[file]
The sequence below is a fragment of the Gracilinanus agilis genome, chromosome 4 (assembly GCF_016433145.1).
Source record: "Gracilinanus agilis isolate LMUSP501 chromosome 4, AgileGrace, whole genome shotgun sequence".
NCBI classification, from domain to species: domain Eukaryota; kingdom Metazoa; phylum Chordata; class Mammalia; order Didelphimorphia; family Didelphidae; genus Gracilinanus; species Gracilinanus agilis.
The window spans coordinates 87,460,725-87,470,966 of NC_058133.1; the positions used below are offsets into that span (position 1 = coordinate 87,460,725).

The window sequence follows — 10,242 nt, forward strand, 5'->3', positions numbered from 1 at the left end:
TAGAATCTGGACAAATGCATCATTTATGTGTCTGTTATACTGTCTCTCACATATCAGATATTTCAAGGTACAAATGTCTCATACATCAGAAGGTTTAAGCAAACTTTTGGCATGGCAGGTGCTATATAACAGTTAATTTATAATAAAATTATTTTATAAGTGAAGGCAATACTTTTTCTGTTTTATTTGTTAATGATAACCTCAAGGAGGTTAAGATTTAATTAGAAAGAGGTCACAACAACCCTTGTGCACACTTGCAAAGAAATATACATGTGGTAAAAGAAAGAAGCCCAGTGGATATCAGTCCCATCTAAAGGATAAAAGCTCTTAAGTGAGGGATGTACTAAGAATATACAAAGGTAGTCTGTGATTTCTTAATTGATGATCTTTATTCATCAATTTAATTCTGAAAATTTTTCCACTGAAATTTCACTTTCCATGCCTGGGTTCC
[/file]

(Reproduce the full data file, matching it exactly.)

The sequence below is a fragment of the Gracilinanus agilis genome, chromosome 4 (assembly GCF_016433145.1).
Source record: "Gracilinanus agilis isolate LMUSP501 chromosome 4, AgileGrace, whole genome shotgun sequence".
NCBI classification, from domain to species: domain Eukaryota; kingdom Metazoa; phylum Chordata; class Mammalia; order Didelphimorphia; family Didelphidae; genus Gracilinanus; species Gracilinanus agilis.
The window spans coordinates 87,460,725-87,470,966 of NC_058133.1; the positions used below are offsets into that span (position 1 = coordinate 87,460,725).

The window sequence follows — 10,242 nt, forward strand, 5'->3', positions numbered from 1 at the left end:
TAGAATCTGGACAAATGCATCATTTATGTGTCTGTTATACTGTCTCTCACATATCAGATATTTCAAGGTACAAATGTCTCATACATCAGAAGGTTTAAGCAAACTTTTGGCATGGCAGGTGCTATATAACAGTTAATTTATAATAAAATTATTTTATAAGTGAAGGCAATACTTTTTCTGTTTTATTTGTTAATGATAACCTCAAGGAGGTTAAGATTTAATTAGAAAGAGGTCACAACAACCCTTGTGCACACTTGCAAAGAAATATACATGTGGTAAAAGAAAGAAGCCCAGTGGATATCAGTCCCATCTAAAGGATAAAAGCTCTTAAGTGAGGGATGTACTAAGAATATACAAAGGTAGTCTGTGATTTCTTAATTGATGATCTTTATTCATCAATTTAATTCTGAAAATTTTTCCACTGAAATTTCACTTTCCATGCCTGGGTTCC